Extreme weather, earthqualkes, deforestation and ongoing conflicts combine to hamper development in the Philippines. Caritas Australia is working on building peace, preparing communities for natural disasters, improving water and sanitation facilities, and providing education and skills training in vulnerable Filipino communities.

Dinia and her family
Key facts:
  • Programs


  • Partners


  • Population


  • Extreme poverty

    Poverty headcount ratio at $1.90 a day:

  • Data sources 

Why do we work in the Philippines?

The Filipino population – estimated at around 100 million people – lives across an archipelago of more than 7,000 islands.

Like many countries in the region, the Philippines economy has been growing strongly in recent years. However, GDP per capita in the Philippines is around one tenth that of Australia’s, and life expectancy in the Philippines is 14 years less than in Australia.

Relative poverty makes Filipino communities vulnerable to extreme weather events such as typhoons and cyclones, which regularly cause widespread flooding and landslides across the country. Deforestation and agriculture amplify the effects of extreme weather and, along with industrial pollution, create challenges for water quality in rural, coastal and poorer communities.

Volcanic activity and earthquakes also impact heavily on poorer Filipino communities, especially those in remote and low-lying areas.

The country has also experienced a number of long-term insurgencies and internal conflicts, many of them based out of the island of Mindanao. Recent peace treaties have provided hope for an end to the internal conflicts that have killed so many people and hampered the development of many Filipino communities.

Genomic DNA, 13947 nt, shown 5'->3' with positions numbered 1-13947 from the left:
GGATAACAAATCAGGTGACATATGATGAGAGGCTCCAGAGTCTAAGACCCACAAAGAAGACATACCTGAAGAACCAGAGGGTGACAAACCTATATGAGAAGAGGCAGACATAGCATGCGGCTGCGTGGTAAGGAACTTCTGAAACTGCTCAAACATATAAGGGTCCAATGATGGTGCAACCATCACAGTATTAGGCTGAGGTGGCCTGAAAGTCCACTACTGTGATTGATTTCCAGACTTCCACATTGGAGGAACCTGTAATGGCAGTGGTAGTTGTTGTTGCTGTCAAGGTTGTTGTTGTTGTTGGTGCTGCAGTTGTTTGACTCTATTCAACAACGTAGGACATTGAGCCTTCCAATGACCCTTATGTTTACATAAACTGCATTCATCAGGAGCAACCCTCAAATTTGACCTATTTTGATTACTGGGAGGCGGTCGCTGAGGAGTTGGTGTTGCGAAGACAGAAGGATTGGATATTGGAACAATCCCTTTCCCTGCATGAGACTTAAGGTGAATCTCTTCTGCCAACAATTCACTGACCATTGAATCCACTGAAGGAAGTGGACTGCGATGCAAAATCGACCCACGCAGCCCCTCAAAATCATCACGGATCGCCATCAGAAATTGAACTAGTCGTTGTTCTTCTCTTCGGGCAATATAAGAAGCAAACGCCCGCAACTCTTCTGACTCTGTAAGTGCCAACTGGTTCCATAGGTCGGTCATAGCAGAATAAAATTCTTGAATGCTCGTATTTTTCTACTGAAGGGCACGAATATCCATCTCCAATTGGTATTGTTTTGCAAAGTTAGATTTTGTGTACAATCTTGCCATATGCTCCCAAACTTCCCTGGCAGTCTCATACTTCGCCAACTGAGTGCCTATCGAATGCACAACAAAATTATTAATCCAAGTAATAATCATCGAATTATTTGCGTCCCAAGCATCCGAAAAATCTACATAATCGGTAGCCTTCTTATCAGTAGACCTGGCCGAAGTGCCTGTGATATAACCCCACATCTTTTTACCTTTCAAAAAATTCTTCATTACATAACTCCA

Our work in the Philippines

Caritas Australia supports our Philippines partners on long-term programs tackling issues such as indigenous rights, preparing for disasters, community empowerment, and peacebuilding and reconciliation.

Caritas Australia has also implemented a number of emergency responses to typhoons and flooding in the Philippines. For example:

  • In response to the devastation left behind by typhoon Haiyan in November 2013, we launched our Typhoon Haiyan Emergency Appeal.
  • In 2011 we opened a flood appeal in response to Typhoon Washi, which hit the eastern province of Agusan del Sur and northern Mindanao.
  • In 2012 we initiated a range of emergency responses to Typhoon Bopha, which wreaked havoc as it ripped through central Mindanao. Read more on our Philippines Typhoon Response page.

Examples of our work

  1. Caritas Australia’s Indigenous Peoples Empowerment and Development program in Camarines Norte has improved the political, social, economic and cultural wellbeing of 1,880 Kabihugs. Relationships between Indigenous men and women have also improved, with men becoming more aware of the role women can play in society.
  2. 75 percent of families in 10 communities in Masbate have experienced a decrease in waterborne diseases as a result of new sanitary toilets. 
  3. The role of women has improved in many communities participating in Caritas programs. Women are increasingly involved in income generating activities such as dressmaking and small scale business, as well as being involved in decisions that affect their villages and families.

Featured projects and stories:

  • Psyche Mae from Project Compassion 2018

    Psyche Mae's Story

    Psyche Mae is a young social worker, achieving her dream of helping others struggling to leave poverty behind them – with plans to study a Master’s degree.

  • Dinia (right) from Project Compassion 2017 with a SPACFI staff member

    Integrated Community Development Program

    Aiming to empower and improve the quality of life for families in marginalised communities.

  • Kabihug man and baby

    Indigenous peoples empowerment

    A rights-based program, this focuses on developing and empowering the Indigenous people in the province of Camarines Norte.